While I have reposted a couple of articles on the subject, I wasn’t going to write about Bill Cosby or the subject of serial rape; there are enough articles and editorials on this subject. What has now made me decide to join the fray is a recent statement by a friend of his that “this isn’t about the women, this is about the legacy” - of Bill Cosby.
That comment alluded to a psychological aspect of this story that is worth exploring. If Bill Cosby turns out to be guilty of these charges, then how was a man who exemplified so much that was good and progressive, able to commit such base crimes against women? Is Bill Cosby two different people, and if so, who is the real Bill Cosby?

We all have various sides to our personality. These different aspects of our being are sometimes contradictory but usually not so starkly different that it is impossible to comprehend how the same person could exhibit both behaviors or thought processes. And when that happens we usually refer to these people in derogative or diagnostic terms such as psycho, schizo or sociopath labels that can be crude or simplistic generalizations.

Mr. Cosby’s case reminds me of a story that made national headlines in the late 1980’s. A young Black man from Harlem had overcome poverty, and an environment of gangs & drugs to gain admittance to Harvard University. The 1980’s were a time when that was still considered an unusual achievement. While the young man was home on Spring break, two (White) police officers got into a scuffle with a couple of unidentified youths in Harlem and one was killed. Days later, the Harvard student was arrested for the police officer’s murder, and the Black community was up in arms. The Establishment was trying to bring down one of their best and brightest. There were protests and violent confrontations.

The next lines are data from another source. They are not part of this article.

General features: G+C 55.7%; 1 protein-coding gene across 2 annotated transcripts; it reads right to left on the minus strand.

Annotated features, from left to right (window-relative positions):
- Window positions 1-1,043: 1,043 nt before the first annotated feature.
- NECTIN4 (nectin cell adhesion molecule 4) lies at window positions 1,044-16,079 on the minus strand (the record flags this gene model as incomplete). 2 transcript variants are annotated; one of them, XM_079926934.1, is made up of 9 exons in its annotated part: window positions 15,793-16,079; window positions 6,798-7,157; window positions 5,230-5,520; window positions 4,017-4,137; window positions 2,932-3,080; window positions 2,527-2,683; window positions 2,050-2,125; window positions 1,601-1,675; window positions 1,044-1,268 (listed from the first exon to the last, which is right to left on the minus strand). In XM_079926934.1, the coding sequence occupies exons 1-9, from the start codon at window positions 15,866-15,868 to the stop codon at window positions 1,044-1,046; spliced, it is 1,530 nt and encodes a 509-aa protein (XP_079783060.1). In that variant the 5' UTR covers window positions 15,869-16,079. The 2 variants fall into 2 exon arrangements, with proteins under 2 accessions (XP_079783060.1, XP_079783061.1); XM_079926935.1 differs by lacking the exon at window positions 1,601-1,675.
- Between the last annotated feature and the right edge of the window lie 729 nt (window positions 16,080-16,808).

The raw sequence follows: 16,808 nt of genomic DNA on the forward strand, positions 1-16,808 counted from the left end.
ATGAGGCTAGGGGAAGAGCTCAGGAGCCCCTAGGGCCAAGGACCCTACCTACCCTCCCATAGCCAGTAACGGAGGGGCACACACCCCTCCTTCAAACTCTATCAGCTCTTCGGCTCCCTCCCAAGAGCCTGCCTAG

Many publications wrote sympathetic stories about the rampant racism that still existed in the City. But to the amazement of many, it turned out that the young man was not falsely charged. He had in fact killed the police officer. And he killed him, not because he felt his life was being threatened, but because he was sick of being hassled and he exploded. He was tired of carefully walking a fine line and being the perfect young Black man. He felt split in half. There was the overachiever - the smart, ambitious and clever young man who had risen out of the ghetto. And then there was the disassociated other, someone who had been stuffing his anger. Someone who felt as if he didn’t belong anywhere, dangling between two worlds, he would never be White but he could no longer fit comfortably into his own community. The mantle of “role model” left him alone and lost, powerful in his achievements, but powerless nonetheless. The anger that had been quietly building inside of him had to go somewhere. And unfortunately, it exploded on that particular night with that particular cop.

Around that same time, I came across other stories, psychological profiles not unlike that one. What was specific to these profiles was a feeling of being caught between two worlds, and the fact that all of these individuals were part of a minority culture (race or gender) as well as from economically disadvantaged backgrounds who went on to excel above and beyond. Bill Cosby fits that profile.

While having come from modest means, he rose during the civil rights era to become an unusually successful man, achieving great wealth, fame and even adulation. He was a trailblazer who wisely tailored his image as that of a lovable Everyman, cultivating an inclusive, non-threatening facade while projecting himself as a role model to his own community. He gained prestige and additional respect through his philanthropic endeavors. And yet, it is possible that there was something else going on, something underneath – another persona – the angry one. He could have been secretly acting out his rage with these women. It has been said that, “rape is not about sex, it is about power”. The behavior the women have described is an amplified version of that theory. It wasn’t enough to simply force himself on them, he had to literally knock them out, make them prone.

I am, of course, speculating. Bill Cosby has not been proven guilty. He may never be proven guilty. But the circumstantial evidence is overwhelming. I believe the women.
So what about his legacy? It is about the women; it is as much about them as it is about everything else he ever did or achieved.

Roni Weisberg-Ross LMFT

Author's Bio: 

West Los Angeles based psychotherapist specializing in the treatment of abuse (emotional, sexual, physical), trauma and communication/relationship issues.